I have the darndest time picking out movies sometimes. Last week, my wife and I rented four newer releases at a video store near our house that had a special on that number of rentals. Out of the four, only one of them-Memoirs of a Geisha-was a good movie. I liked it because I have, as most can guess, a fascination with Asia, with a particular fondness for Feudal Japanese culture. So Memoirs struck me as a good movie, even if the main character is played by a Chinese actress.

I am now going to give a brief description of the other three movies and tell you why I didn’t like them.


The premise was good: A woman’s boyfriend is murdered in a convenience store robbery and she begins to investigate it, discovering something shocking about the truth of the death. The problem is the execution. We get three different versions of the robbery, with the final version being that she died in it, too. It was a cheesy sort of Sixth Sense knock off that gave no way of the audience realizing it until the very end. With the Bruce Willis movie, the audience can look back through the movie and realize that him being dead made perfect sense. But, considering the fact that the woman in this movie, played by Courtney Cox Arquette, interacted with many people who weren’t dead and couldn’t necessarily “see dead people”-not to mention the fact that she taught a college photography class while supposedly dead, we had nothing to lead us up to the big surprise ending.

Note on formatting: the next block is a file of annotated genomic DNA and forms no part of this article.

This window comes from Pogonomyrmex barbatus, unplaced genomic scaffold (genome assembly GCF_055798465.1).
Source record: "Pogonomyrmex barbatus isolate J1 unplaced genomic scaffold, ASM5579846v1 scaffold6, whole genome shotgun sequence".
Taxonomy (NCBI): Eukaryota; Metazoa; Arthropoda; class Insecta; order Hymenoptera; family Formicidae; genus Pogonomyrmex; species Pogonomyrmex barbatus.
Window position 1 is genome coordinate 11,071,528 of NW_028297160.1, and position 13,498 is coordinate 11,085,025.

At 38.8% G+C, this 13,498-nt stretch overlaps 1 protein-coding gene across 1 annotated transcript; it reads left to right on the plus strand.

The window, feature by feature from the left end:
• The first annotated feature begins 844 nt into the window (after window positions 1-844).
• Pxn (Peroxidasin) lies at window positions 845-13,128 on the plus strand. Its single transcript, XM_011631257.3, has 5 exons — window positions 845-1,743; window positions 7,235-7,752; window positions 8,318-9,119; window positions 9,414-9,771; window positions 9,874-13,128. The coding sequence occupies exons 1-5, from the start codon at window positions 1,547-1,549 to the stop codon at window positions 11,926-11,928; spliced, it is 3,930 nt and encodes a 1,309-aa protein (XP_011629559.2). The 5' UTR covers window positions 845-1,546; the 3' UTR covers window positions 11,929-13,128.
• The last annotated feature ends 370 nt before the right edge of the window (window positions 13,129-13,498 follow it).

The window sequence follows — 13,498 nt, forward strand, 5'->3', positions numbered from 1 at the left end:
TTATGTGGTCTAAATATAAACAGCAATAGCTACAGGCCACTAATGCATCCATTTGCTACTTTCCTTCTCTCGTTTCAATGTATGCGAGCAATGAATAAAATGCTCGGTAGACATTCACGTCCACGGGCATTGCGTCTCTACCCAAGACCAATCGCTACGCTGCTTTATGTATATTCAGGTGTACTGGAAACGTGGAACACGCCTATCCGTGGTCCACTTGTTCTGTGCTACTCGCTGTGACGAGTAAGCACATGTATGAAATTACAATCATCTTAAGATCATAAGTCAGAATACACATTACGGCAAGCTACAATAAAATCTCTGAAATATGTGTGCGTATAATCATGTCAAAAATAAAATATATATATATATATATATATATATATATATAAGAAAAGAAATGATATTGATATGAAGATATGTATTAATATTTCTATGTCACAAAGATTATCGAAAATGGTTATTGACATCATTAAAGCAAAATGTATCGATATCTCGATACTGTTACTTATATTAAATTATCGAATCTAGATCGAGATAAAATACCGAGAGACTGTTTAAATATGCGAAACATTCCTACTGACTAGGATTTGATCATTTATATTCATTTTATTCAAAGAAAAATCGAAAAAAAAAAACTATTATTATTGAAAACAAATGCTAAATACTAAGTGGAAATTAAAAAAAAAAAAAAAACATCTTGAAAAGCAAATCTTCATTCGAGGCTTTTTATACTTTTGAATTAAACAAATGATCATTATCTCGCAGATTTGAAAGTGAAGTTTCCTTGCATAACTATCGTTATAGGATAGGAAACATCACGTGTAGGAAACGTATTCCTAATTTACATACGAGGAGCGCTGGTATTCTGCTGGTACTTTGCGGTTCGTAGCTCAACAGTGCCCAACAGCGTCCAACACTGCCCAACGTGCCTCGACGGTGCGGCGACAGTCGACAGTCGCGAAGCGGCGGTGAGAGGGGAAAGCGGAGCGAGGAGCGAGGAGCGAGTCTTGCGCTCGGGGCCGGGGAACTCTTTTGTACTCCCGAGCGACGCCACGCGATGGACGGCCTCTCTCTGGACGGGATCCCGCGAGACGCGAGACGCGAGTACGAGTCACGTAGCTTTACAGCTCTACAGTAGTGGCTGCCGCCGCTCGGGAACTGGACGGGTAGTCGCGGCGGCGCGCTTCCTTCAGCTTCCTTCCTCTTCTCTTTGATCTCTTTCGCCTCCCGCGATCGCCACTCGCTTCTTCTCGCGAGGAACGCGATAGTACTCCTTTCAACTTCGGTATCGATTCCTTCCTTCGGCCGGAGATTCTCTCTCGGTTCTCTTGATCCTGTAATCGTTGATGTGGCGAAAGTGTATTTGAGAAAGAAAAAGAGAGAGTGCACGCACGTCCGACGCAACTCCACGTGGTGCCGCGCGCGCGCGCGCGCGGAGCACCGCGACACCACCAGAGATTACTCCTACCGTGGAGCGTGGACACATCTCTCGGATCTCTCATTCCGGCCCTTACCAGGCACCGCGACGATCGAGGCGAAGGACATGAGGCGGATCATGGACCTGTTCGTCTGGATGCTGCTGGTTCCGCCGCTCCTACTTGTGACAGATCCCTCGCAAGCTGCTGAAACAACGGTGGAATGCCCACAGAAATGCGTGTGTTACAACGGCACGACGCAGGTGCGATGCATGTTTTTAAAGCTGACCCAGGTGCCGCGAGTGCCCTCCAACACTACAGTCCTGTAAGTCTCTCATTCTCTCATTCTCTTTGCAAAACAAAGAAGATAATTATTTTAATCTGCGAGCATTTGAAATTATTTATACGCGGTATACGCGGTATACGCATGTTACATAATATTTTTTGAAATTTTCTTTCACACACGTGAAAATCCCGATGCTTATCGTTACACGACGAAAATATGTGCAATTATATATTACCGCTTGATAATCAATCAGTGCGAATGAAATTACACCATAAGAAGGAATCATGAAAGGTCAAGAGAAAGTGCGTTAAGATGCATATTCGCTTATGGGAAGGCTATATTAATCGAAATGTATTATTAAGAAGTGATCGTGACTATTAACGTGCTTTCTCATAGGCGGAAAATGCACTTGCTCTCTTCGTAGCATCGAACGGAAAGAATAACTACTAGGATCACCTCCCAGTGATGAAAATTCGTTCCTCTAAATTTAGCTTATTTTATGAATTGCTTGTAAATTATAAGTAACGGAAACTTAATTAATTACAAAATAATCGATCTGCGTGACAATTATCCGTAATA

Based off of a Broadway musical-and considering the fact that this movie is previewed on the excellent film The Gospel-I guess I was expecting a modern Bing Crosby movie. What I got was a horrible, filth-ridden movie in which the “heroes” (and I use that term very loosely) are rebelling against authority by speaking out against a corporation building a business location in a place where homeless people are living. Granted, this is a noble cause. I don’t doubt that in the least. What hurts it though is the nature of the protagonists. We have a gay couple with AIDS in which one of them is a transvestite. We have a lesbian couple. We have a drug addict who does give up drugs by the end of the movie, but marijuana is always looked at in a positive light. The gross factor kicks up a notch when the gay couple and lesbian couple kiss each other on screen. And the movie never talks about the negative aspects of the homosexual lifestyle. When the transvestite dies from his disease, his choices are seen as positive by his friends when, at his funeral, we are told that he once told a man that he-the transvestite-was “more man than you are and more woman than you’ll ever get.” We shouldn’t applaud someone who can truthfully say this. We should pray for him.

To top it all off, during a redition of O’ Little Town of Bethlehem, one of the lesbians blasphemously moons someone.

The Skeleton Key

I hate watching a horror movie where the bad guy wins. For me, the struggle of good versus evil should end with the triumph of good. I watch the movie to see how the heroes overcome the villains. What’s worse is when I have been kept on the edge of my seat by a movie-like this one-then I am totally let down by the victory of the villains. That’s why I’ll never recommend this movie to anyone.


Last night at the youth meeting of our church, we were treated to an independent Christian musician named Christopher Ames. He was amazing. He had humorous stories to tell about his children and how they influenced his songwriting. He had amazing music that ranged from well-known pieces to brand new lyrics that kept us entertained for the full service. I’d highly recommend that you check out his site. You won’t be disappointed.


I am now in the middle of the climax of the current Adventure Chronicles story. The only thing that I can say is that I’m rather shocked by where it’s headed.

Until next time,
Take Care and God Bless

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